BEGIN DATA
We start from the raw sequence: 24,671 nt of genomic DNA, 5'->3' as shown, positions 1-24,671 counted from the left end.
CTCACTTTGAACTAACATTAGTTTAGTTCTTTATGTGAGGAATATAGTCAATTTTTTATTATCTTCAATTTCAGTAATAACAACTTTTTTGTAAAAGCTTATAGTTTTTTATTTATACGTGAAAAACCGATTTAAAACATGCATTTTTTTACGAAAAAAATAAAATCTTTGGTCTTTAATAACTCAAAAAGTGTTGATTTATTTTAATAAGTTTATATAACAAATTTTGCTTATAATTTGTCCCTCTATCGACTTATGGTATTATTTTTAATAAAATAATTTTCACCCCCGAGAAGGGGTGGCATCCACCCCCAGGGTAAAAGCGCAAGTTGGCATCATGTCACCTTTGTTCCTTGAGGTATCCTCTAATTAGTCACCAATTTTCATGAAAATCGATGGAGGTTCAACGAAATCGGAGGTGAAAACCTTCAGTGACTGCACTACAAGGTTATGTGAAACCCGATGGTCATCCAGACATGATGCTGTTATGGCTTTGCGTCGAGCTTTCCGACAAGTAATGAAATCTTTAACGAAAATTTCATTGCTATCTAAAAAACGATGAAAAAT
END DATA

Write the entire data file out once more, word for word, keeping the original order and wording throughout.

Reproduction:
We start from the raw sequence: 24,671 nt of genomic DNA, 5'->3' as shown, positions 1-24,671 counted from the left end.
CTCACTTTGAACTAACATTAGTTTAGTTCTTTATGTGAGGAATATAGTCAATTTTTTATTATCTTCAATTTCAGTAATAACAACTTTTTTGTAAAAGCTTATAGTTTTTTATTTATACGTGAAAAACCGATTTAAAACATGCATTTTTTTACGAAAAAAATAAAATCTTTGGTCTTTAATAACTCAAAAAGTGTTGATTTATTTTAATAAGTTTATATAACAAATTTTGCTTATAATTTGTCCCTCTATCGACTTATGGTATTATTTTTAATAAAATAATTTTCACCCCCGAGAAGGGGTGGCATCCACCCCCAGGGTAAAAGCGCAAGTTGGCATCATGTCACCTTTGTTCCTTGAGGTATCCTCTAATTAGTCACCAATTTTCATGAAAATCGATGGAGGTTCAACGAAATCGGAGGTGAAAACCTTCAGTGACTGCACTACAAGGTTATGTGAAACCCGATGGTCATCCAGACATGATGCTGTTATGGCTTTGCGTCGAGCTTTCCGACAAGTAATGAAATCTTTAACGAAAATTTCATTGCTATCTAAAAAACGATGAAAAAT